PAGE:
The new digs

Published 9:37 am Monday, July 14, 2008

Former students and interested community members gathered Saturday to tour the additions and renovations of the Lake Mills Community School, an event in participation with the city’s annual July Jubilee.

“It’s just another opportunity for people who haven’t been able to come to the school and walk around,” said Lake Mills School Board Vice President Debra Georgia.

Renovations were needed to bring the school up to code with fire and life safety requirements, according to Superintendent Daryl Sherman, especially in the science rooms. When the plans were brought to community meetings, Sherman said the community members requested a larger middle school gym.

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“I’m very proud of our community for supporting these renovations,” Georgia said.

Construction started on the needed changes in July 2006, seven months after a bond issue passed with 75 percent of voters’ approval. After just over a year of hammering and sawing, the school was ready for students and teachers to use at the beginning of the 2007-08 school year.

The entire expansion and renovation was a $2.34 million project.

The school got a new elementary art room, a new greenhouse, new space for science rooms now in the main floor, a new middle school gym and concession stand.

“It wasn’t that old, but it never was the right size,” Sherman said of the middle school gym. “And that’s why the public asked for a new gym.”

The new bleachers seat 288 spectators. The gym floor is 82 feet by 102 feet. According to Sherman, the gym floor is the same as that on the Milwaukee Bucks’ court, and the man who installed the basketball hoops also installed hoops for country singer Garth Brooks.

“It’s great,” said Janice Canny, who was on the tour Saturday. “They really couldn’t want for anything more, could they.”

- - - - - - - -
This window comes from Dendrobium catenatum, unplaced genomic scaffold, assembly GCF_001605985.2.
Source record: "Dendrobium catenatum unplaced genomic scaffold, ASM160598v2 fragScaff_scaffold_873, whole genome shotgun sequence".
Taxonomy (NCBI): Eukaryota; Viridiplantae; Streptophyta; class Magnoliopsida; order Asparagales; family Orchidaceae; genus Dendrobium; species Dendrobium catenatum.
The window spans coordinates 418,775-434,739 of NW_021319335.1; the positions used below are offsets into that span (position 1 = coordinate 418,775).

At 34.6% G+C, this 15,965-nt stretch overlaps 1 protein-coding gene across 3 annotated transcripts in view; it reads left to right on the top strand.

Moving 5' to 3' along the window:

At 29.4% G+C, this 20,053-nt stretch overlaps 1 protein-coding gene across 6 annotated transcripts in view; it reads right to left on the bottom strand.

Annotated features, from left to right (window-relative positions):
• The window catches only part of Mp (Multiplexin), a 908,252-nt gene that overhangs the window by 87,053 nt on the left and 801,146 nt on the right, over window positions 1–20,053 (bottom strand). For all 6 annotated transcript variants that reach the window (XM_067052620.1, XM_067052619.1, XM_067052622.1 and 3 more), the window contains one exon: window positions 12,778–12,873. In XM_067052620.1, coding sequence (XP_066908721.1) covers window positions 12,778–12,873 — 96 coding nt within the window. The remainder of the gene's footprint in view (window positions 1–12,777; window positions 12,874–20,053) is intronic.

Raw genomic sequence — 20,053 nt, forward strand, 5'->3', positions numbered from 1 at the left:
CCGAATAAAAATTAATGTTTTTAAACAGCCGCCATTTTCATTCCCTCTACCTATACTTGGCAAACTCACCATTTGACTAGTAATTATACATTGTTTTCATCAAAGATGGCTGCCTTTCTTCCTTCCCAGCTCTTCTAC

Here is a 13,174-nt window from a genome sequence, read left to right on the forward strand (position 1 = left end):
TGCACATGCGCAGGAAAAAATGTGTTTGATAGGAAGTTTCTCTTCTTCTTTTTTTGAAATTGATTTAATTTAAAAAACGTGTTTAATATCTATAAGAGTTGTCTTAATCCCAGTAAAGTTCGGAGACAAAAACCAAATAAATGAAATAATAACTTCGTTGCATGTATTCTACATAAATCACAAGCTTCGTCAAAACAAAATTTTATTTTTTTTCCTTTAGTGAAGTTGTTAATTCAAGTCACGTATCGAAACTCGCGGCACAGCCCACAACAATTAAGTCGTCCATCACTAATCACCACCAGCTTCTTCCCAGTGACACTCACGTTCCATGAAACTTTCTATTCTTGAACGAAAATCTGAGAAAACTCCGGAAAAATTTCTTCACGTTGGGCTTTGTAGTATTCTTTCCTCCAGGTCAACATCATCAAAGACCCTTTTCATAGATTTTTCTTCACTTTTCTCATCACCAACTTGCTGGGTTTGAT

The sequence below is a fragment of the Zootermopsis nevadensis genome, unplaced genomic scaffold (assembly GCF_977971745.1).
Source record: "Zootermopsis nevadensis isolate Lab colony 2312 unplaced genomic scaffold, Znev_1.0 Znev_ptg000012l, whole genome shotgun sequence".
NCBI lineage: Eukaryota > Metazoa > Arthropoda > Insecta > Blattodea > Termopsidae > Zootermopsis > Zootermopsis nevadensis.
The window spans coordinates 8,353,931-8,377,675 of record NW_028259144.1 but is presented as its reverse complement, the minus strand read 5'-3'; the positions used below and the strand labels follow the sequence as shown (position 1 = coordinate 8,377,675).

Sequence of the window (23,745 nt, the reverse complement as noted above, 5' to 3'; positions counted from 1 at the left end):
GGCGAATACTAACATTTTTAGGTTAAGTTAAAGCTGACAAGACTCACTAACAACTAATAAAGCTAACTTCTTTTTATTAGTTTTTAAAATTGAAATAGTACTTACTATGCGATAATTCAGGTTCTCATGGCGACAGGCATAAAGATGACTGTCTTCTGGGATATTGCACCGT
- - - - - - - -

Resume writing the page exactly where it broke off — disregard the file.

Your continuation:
“Anyone would be proud to bring their family into Lake Mills after looking at this school system,” added Chuck Nelson.

There is a new space for the fitness and weight room. Two new locker rooms and one renovated locker room are on the lower level.

“It smells new,” said one tour-goer.

Renovations include changing the former science rooms on the third floor into middle school classrooms for seventh- and eight-graders. Changes and expansions to the industrial and vocational technology rooms now meet safety standards.

Now, only 12 classrooms are not air conditioned, Sherman said. All the new classrooms and the new gym — adding up to one-third of the school — are under the new geothermal heating system with ground source heat pumps. The pipes are 300 feet deep with 30 ground wells under the south parking lot and eight ground wells on the other side of the school.

Tours of the building were conducted in December 2007, too, and Georgia said community members were surprised at what was built for the amount of money.

“It was a north Iowa project,” Georgia said, adding the architect was from Mason City, Iowa, and the contractor was from Forest City, Iowa.